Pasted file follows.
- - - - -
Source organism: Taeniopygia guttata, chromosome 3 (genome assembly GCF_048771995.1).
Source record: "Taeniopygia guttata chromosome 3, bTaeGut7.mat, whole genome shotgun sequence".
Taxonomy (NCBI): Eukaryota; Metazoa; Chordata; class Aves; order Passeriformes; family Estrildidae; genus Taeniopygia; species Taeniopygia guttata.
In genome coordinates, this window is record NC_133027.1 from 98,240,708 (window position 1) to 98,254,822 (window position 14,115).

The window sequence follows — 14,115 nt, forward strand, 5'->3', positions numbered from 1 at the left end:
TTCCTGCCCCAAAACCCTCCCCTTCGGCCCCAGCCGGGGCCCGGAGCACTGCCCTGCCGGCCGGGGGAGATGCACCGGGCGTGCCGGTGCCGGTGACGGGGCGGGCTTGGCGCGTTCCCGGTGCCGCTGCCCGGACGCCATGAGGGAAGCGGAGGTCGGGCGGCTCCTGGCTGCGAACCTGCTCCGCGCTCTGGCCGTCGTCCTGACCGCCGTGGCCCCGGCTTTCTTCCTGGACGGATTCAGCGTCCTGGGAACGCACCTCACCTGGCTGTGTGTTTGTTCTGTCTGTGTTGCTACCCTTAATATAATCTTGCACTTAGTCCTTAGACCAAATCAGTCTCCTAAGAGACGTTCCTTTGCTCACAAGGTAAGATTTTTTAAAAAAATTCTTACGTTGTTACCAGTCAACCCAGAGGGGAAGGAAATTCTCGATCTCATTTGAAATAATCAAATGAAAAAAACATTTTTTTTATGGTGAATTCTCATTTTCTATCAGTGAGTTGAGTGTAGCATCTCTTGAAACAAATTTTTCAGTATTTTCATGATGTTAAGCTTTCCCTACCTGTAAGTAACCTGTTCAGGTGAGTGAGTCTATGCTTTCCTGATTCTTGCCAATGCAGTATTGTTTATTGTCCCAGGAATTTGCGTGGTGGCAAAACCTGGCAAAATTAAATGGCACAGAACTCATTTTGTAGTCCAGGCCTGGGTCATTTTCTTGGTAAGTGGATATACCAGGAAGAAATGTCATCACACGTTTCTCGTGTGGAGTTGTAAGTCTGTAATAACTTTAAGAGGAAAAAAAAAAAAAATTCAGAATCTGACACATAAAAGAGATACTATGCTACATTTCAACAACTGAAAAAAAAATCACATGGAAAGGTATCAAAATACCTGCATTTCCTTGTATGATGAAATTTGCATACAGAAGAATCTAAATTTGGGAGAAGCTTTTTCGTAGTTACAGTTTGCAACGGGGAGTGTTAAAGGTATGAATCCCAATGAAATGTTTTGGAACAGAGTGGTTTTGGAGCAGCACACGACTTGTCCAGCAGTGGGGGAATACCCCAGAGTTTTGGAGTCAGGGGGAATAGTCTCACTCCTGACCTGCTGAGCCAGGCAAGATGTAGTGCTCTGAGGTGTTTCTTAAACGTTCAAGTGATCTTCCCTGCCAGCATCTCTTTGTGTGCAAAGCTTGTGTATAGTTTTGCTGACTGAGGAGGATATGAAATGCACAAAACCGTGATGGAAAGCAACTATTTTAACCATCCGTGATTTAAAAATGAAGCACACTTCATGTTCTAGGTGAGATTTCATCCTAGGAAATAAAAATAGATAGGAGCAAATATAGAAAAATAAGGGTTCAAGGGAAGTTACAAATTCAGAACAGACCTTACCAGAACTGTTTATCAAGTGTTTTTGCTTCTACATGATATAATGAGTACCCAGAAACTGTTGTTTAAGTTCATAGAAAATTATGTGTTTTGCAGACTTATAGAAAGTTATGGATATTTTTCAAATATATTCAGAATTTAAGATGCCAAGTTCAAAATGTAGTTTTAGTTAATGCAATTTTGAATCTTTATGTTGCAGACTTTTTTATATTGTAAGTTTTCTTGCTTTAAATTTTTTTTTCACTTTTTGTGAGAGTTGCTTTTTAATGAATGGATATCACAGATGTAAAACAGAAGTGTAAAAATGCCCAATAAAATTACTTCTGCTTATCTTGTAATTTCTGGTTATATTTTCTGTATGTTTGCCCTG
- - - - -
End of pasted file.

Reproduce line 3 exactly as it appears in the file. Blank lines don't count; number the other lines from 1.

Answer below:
Taxonomy (NCBI): Eukaryota; Metazoa; Chordata; class Aves; order Passeriformes; family Estrildidae; genus Taeniopygia; species Taeniopygia guttata.